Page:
She is ably supported by Emily Watson, as Millie Warne who becomes her best female friend; Ewan McGregor in a wonderfully low-keyed role as Norman Warne, who gambles his future in publishing on Beatrix; veteran actor Bill Paterson as her alternately doting and repressive father, and Barbara Flynn as her unfortunately narrow-minded mother.

The film is beautifully photographed both as to "London" and the Lake Country, and the brief animations of Potter's art work are well done and not intrusive.

This film will frequently be compared with "Finding Neverland," (also reviewed in this journal). To my mind, it is every bit as good if not better. Highly recommended.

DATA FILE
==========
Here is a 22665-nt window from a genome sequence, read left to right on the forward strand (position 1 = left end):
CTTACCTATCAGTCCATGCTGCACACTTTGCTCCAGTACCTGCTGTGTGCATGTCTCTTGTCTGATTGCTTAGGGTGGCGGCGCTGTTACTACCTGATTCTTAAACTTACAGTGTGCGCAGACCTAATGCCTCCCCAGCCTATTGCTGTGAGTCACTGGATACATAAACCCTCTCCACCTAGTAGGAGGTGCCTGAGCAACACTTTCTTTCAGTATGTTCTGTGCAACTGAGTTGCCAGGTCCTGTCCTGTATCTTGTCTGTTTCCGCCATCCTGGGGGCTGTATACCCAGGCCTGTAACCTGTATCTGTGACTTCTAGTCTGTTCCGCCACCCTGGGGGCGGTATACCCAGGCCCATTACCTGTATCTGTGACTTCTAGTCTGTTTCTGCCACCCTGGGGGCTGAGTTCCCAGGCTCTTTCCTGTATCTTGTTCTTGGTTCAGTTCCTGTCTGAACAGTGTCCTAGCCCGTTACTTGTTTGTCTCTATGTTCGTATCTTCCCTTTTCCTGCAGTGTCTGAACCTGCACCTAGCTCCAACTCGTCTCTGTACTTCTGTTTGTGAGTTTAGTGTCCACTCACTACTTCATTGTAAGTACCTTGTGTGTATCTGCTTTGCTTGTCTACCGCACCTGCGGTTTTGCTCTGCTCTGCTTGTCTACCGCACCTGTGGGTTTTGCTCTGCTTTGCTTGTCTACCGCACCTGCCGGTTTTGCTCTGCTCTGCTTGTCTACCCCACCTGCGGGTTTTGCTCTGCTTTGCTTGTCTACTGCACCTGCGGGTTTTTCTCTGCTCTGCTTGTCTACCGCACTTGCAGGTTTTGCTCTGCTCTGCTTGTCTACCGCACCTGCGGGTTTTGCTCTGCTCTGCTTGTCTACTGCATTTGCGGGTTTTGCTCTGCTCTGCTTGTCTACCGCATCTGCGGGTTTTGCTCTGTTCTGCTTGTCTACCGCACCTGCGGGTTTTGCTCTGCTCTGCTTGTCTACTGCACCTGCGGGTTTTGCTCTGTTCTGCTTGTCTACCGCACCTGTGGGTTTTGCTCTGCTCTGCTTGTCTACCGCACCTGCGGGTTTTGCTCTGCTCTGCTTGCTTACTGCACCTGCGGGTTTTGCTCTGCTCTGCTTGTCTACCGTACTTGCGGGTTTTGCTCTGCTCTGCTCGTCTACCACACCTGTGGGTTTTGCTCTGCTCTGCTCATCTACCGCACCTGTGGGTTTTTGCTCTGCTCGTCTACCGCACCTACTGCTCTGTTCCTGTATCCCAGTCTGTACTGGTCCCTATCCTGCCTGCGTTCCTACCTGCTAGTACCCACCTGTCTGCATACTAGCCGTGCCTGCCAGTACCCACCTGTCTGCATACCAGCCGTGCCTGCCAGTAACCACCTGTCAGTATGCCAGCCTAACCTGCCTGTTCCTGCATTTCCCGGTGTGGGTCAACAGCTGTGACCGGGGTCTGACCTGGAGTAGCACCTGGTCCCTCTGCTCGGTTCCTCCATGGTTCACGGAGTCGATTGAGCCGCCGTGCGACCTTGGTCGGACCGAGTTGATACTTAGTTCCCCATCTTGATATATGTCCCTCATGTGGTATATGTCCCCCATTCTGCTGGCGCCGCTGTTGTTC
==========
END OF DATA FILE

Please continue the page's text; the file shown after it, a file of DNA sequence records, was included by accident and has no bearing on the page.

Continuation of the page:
On the 3rd, we went out to see “Amazing Grace,” the new movie about the crusade to end the slave trade in the British Empire. Ioan Gruffudd plays William Wilberforce, the leading Parliamentary voice of the Abolitionist movement. As the film opens, Wilberforce is tired, sick, and discouraged at his continued failure to overcome the entrenched, moneyed interests’ insistence that continuation of the slave trade was necessary to the continuation of the Empire. His friends Sir Charles and Lady Middleton take him for what we would now call a “spa holiday” to take the waters at Bath, and to set him up to meet Barbara Spooner, as a prospective wife. In the movie, neither one of them takes to this ‘blind date’ introduction well at all, and it appears to be some time before the two actually get together. (In real life, Wilberforce proposed to Spooner within two weeks of meeting her, and they were married within the following month.) The film does take some liberties with the historical record for dramatic purposes, but in the main is honest with the dynamics of the highly charged debate. I was a bit disappointed that we only saw minutes of debates in the House of Commons, but it was not on oratorical brilliance that the cause of Abolition eventually prevailed. Instead, we are shown the construction of one of the first popular movements for social reform. Indeed, many of the tactics, such as letter-writing campaigns, which are now over-familiar to us, had their first effective use in these times. Books were written, socially conscious young women were persuaded to boycott slave-produced sugar (nowadays we would hear about using only “fair-trade” sugar--), and “mass media.” At one time, the wall of nearly every pub in England sported a diagram of a slave ship’s holds showing the manner the wretched cargo was crammed in. We see the intricacies of Parliamentary maneuvering from old (distracting or diverting opposing members away from key votes) to newer, such as hiding purposeful legislation in an otherwise long, dull bill (a tactic still in use today). We also saw the use of all-too common counter tactics: as Prime Minister William Pitt (Benedict Cumberbach) says, in wartime (with France) “Opposition becomes sedition,”—something else we still hear today. (Cf: Ann Coulter, “Treason”, et al.)